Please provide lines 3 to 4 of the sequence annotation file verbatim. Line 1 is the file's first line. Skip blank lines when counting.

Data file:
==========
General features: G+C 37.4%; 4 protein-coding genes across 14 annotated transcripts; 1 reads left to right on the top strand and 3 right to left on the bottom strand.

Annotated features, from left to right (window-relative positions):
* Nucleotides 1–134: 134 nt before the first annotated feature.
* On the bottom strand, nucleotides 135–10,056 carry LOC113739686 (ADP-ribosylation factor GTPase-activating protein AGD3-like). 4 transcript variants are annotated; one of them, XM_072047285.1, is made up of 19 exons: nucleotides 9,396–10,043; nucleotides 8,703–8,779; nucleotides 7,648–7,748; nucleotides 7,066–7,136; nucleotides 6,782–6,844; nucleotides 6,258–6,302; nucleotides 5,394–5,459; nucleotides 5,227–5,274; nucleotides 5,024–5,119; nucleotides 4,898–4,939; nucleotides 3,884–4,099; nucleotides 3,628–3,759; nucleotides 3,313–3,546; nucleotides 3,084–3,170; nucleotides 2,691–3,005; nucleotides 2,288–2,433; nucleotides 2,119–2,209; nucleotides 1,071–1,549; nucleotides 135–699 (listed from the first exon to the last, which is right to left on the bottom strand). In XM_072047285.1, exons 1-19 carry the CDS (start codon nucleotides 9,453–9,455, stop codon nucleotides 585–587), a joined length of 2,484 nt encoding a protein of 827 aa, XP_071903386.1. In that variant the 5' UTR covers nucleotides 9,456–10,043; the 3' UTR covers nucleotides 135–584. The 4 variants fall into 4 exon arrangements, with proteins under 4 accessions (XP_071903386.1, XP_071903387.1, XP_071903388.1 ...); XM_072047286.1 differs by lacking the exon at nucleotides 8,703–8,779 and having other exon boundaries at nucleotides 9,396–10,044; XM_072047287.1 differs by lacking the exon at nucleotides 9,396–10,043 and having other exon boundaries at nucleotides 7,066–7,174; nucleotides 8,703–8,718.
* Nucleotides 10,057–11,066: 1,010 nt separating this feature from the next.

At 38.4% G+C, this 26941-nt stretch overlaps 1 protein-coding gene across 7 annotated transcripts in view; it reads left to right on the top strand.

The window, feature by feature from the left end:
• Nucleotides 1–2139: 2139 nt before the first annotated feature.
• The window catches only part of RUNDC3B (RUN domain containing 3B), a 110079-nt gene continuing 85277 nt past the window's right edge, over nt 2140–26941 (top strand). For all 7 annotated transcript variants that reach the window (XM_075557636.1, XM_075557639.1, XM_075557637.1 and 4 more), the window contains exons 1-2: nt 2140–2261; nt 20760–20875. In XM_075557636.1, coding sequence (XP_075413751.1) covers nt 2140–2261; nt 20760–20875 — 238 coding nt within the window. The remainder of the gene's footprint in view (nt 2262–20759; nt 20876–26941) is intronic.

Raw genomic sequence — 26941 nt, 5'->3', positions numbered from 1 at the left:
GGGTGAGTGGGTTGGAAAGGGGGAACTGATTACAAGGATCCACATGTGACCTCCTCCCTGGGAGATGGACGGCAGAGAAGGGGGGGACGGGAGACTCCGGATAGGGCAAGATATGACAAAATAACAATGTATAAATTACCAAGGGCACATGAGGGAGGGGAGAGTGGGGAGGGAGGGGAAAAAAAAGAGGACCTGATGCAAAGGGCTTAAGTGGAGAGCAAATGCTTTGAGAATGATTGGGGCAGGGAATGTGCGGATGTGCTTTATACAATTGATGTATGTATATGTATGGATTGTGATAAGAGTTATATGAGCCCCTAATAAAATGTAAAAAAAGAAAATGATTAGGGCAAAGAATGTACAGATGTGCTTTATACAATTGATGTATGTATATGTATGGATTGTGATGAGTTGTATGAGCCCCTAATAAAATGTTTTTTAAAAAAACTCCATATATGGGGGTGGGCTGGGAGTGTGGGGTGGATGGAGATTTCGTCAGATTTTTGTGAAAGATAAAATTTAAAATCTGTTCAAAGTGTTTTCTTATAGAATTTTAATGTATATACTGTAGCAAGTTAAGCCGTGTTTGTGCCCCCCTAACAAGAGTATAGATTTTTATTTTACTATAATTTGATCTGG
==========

* Nucleotides 1–134: 134 nt before the first annotated feature.
* On the bottom strand, nucleotides 135–10,056 carry LOC113739686 (ADP-ribosylation factor GTPase-activating protein AGD3-like). 4 transcript variants are annotated; one of them, XM_072047285.1, is made up of 19 exons: nucleotides 9,396–10,043; nucleotides 8,703–8,779; nucleotides 7,648–7,748; nucleotides 7,066–7,136; nucleotides 6,782–6,844; nucleotides 6,258–6,302; nucleotides 5,394–5,459; nucleotides 5,227–5,274; nucleotides 5,024–5,119; nucleotides 4,898–4,939; nucleotides 3,884–4,099; nucleotides 3,628–3,759; nucleotides 3,313–3,546; nucleotides 3,084–3,170; nucleotides 2,691–3,005; nucleotides 2,288–2,433; nucleotides 2,119–2,209; nucleotides 1,071–1,549; nucleotides 135–699 (listed from the first exon to the last, which is right to left on the bottom strand). In XM_072047285.1, exons 1-19 carry the CDS (start codon nucleotides 9,453–9,455, stop codon nucleotides 585–587), a joined length of 2,484 nt encoding a protein of 827 aa, XP_071903386.1. In that variant the 5' UTR covers nucleotides 9,456–10,043; the 3' UTR covers nucleotides 135–584. The 4 variants fall into 4 exon arrangements, with proteins under 4 accessions (XP_071903386.1, XP_071903387.1, XP_071903388.1 ...); XM_072047286.1 differs by lacking the exon at nucleotides 8,703–8,779 and having other exon boundaries at nucleotides 9,396–10,044; XM_072047287.1 differs by lacking the exon at nucleotides 9,396–10,043 and having other exon boundaries at nucleotides 7,066–7,174; nucleotides 8,703–8,718.